The Promise Neighborhood is modeled after the Harlem Children’s Zone (HCZ), which began addressing poverty and its related challenges for Harlem’s children in the early 1990s using a multidisciplinary, interagency approach involving schools, health care, public safety, housing and other agencies. Early intervention was one key: “They found that if you wait until children (of poverty) walk through the door of the school (to start addressing their problems), the children are already standing in a hole,” says Melinda Hall, project manager of the Hayward Promise Neighborhood, describing the HCZ.
The Hayward Promise Neighborhood initiative creates three networks of organizations: one network providing learning services for children younger than school age, another focused on preschool through adult education and a third centered on health and neighborhood development. “It’s important for services to belong to a network because it helps with accountability,” Hall says. “They know they’re going to be collaborating with another group of folks to improve the situation for children.”
All of these Promise Neighborhood collaborators — including Cal State East Bay — kicked off their efforts at an Oct. 27 community festival and information fair at Harder Elementary School in Hayward. CSUEB President Leroy M. Morishita, Hayward Mayor Michael Sweeney ’72, MA ’74, and other dignitaries officially cut the ribbon for the program at the event, and some 40 agencies and service providers shared information with parents and students.
Hall believes the kickoff was just the beginning of collaborations that will continue after the Promise Neighborhood funding ends. “The idea is for these to be vibrant and alive networks,” she says of connections CSUEB is building and facilitating between groups that serve Hayward children. “Over the years they may pull in new partners, and some partners may go away, but we are working on system sustainability … They will become so used to working together that it will become a habit and will change their behavior.”
Reaching Them Early
The word “cradle” in the Promise Neighborhood mission suggests the value of identifying children in need as early as possible and bringing support and services to them. In fact, reaching children before they reach the cradle — by providing prenatal care to expectant mothers — is part of the Promise Neighborhood plan, Hall says.
Identifying needs and delivering services early — when challenges are easier to address — is a crucial goal because it increases odds of success and is more fiscally efficient in the long run. “With a lot of clinical problems, all the data speaks to the importance of early intervention,” says Associate Professor Nidhi Mahendra, chair of CSUEB’s Department of Communicative Sciences and Disorders. “If you intervene early and intensively, you often don’t need to intervene forever.”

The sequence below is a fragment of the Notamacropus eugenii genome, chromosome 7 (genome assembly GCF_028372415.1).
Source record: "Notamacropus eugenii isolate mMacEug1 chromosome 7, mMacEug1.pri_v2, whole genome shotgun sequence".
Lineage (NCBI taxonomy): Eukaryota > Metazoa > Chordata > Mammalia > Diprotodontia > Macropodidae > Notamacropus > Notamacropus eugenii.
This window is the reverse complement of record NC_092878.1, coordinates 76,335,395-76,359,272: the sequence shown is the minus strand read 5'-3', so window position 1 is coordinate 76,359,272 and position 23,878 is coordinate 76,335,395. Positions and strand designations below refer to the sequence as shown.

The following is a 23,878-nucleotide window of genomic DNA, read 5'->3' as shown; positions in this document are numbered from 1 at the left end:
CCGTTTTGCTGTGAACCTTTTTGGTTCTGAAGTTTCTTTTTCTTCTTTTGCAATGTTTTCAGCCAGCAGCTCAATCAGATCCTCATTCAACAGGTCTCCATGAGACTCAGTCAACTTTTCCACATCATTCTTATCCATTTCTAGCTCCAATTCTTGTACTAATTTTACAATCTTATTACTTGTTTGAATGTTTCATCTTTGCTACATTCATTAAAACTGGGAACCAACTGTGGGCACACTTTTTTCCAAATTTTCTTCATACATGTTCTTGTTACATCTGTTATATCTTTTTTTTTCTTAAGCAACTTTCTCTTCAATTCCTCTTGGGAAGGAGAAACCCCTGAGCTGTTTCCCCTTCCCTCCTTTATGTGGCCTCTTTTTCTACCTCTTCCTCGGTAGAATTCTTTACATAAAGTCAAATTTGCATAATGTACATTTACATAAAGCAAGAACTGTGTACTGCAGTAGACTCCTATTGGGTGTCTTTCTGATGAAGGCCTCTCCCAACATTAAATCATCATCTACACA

Under the supervision of Mahendra and her colleagues, graduate students have diagnosed childhood hearing loss for years at a subsidized on-campus clinic. The clinic’s low cost — as little as one-tenth the price of a private hearing test — reduced the financial barrier to widespread screening, but it didn’t cut the time and opportunity cost (such as lost wages) to parents bringing children to campus for appointments. That changed in 2007, when the department pooled more than $125,000 in grants to purchase and equip a mobile audiology van, the first of its kind in the East Bay to bring hearing services to childcare facilities, schools and Head Start centers.
“We’ve been able to expand the service options, and the population to whom we’re offering those services, with the van,” Mahendra says. “We’re doing fewer screenings in the on-campus clinic — which is great, because we’re able to do them where the children who need these services actually are.” Nearly 1,000 children annually receive hearing screenings, while CSUEB graduate students receive important clinical training.
Tearing Down Silos
Increasing and improving services to children, even in an era of belt-tightening, is in sharp contrast to the compartmentalized, turf-based systems that may have limited the effectiveness of children’s services in the past. In today’s economic environment, early childhood education programs, parent involvement programs, libraries, schools, nonprofits and other programs that serve children must collaborate and cooperate to effectively meet their mission, children’s advocates argue.
“We need all of those things, working in concert,” says Neuman, the former U.S. assistant secretary for elementary and secondary education. “We need to recognize that our children will not be successful unless we create a more all-embracing community set of supports.”
The Hayward library’s Reinhart puts it another way: “We’re coming to the realization, as public agencies in this community, that we’re all in this together. We have shared goals, but we also share in the community’s problems.” He’s optimistic that the East Bay’s schools, public agencies, nonprofits, businesses and citizens — assisted by the university’s network of scholars, students and alumni — can and will break down the old-style silos that, in the past, caused children’s services to be fragmented and inefficient.
“From the child’s perspective, they don’t see those silos,” Reinhart says. “They just know that this is their community. They — and their parents — don’t care which agency we are; they just want to see their children educated, their streets clean and their community safe.”